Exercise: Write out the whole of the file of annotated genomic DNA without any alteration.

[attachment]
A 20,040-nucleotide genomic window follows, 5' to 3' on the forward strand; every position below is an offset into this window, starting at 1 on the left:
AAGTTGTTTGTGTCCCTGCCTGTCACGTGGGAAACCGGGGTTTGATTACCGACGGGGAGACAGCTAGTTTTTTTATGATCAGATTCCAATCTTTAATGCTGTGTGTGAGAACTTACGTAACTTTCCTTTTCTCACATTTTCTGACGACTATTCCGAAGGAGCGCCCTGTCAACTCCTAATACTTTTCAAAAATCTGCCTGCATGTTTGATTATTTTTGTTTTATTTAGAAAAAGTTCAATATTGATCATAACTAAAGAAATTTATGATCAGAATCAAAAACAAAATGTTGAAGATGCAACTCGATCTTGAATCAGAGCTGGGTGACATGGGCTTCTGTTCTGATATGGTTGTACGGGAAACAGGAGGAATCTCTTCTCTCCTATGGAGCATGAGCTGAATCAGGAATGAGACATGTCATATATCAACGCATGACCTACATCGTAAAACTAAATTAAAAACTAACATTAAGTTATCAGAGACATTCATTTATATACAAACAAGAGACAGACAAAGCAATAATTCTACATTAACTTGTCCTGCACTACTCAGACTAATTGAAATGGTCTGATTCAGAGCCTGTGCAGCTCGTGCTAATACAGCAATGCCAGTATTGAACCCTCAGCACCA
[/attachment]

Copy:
A 20,040-nucleotide genomic window follows, 5' to 3' on the forward strand; every position below is an offset into this window, starting at 1 on the left:
AAGTTGTTTGTGTCCCTGCCTGTCACGTGGGAAACCGGGGTTTGATTACCGACGGGGAGACAGCTAGTTTTTTTATGATCAGATTCCAATCTTTAATGCTGTGTGTGAGAACTTACGTAACTTTCCTTTTCTCACATTTTCTGACGACTATTCCGAAGGAGCGCCCTGTCAACTCCTAATACTTTTCAAAAATCTGCCTGCATGTTTGATTATTTTTGTTTTATTTAGAAAAAGTTCAATATTGATCATAACTAAAGAAATTTATGATCAGAATCAAAAACAAAATGTTGAAGATGCAACTCGATCTTGAATCAGAGCTGGGTGACATGGGCTTCTGTTCTGATATGGTTGTACGGGAAACAGGAGGAATCTCTTCTCTCCTATGGAGCATGAGCTGAATCAGGAATGAGACATGTCATATATCAACGCATGACCTACATCGTAAAACTAAATTAAAAACTAACATTAAGTTATCAGAGACATTCATTTATATACAAACAAGAGACAGACAAAGCAATAATTCTACATTAACTTGTCCTGCACTACTCAGACTAATTGAAATGGTCTGATTCAGAGCCTGTGCAGCTCGTGCTAATACAGCAATGCCAGTATTGAACCCTCAGCACCA